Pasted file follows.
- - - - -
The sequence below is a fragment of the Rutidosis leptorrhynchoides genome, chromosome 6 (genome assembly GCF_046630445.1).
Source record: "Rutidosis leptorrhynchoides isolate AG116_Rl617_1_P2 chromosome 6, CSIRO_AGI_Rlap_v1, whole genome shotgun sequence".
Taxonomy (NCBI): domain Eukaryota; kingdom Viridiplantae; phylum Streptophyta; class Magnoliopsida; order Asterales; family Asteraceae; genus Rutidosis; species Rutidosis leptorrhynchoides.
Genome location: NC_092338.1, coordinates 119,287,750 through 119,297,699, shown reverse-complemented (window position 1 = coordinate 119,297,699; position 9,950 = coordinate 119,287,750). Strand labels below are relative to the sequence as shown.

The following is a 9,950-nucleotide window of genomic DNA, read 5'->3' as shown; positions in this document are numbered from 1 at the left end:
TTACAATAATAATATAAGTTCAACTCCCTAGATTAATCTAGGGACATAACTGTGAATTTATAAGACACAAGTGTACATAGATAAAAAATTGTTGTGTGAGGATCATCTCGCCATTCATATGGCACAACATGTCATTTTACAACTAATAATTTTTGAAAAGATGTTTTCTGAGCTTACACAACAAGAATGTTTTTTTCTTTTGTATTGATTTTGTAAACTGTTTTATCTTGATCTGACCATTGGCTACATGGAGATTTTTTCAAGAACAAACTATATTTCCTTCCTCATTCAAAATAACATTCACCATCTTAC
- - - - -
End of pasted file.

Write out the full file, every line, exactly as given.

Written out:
The sequence below is a fragment of the Rutidosis leptorrhynchoides genome, chromosome 6 (genome assembly GCF_046630445.1).
Source record: "Rutidosis leptorrhynchoides isolate AG116_Rl617_1_P2 chromosome 6, CSIRO_AGI_Rlap_v1, whole genome shotgun sequence".
Taxonomy (NCBI): domain Eukaryota; kingdom Viridiplantae; phylum Streptophyta; class Magnoliopsida; order Asterales; family Asteraceae; genus Rutidosis; species Rutidosis leptorrhynchoides.
Genome location: NC_092338.1, coordinates 119,287,750 through 119,297,699, shown reverse-complemented (window position 1 = coordinate 119,297,699; position 9,950 = coordinate 119,287,750). Strand labels below are relative to the sequence as shown.

The following is a 9,950-nucleotide window of genomic DNA, read 5'->3' as shown; positions in this document are numbered from 1 at the left end:
TTACAATAATAATATAAGTTCAACTCCCTAGATTAATCTAGGGACATAACTGTGAATTTATAAGACACAAGTGTACATAGATAAAAAATTGTTGTGTGAGGATCATCTCGCCATTCATATGGCACAACATGTCATTTTACAACTAATAATTTTTGAAAAGATGTTTTCTGAGCTTACACAACAAGAATGTTTTTTTCTTTTGTATTGATTTTGTAAACTGTTTTATCTTGATCTGACCATTGGCTACATGGAGATTTTTTCAAGAACAAACTATATTTCCTTCCTCATTCAAAATAACATTCACCATCTTAC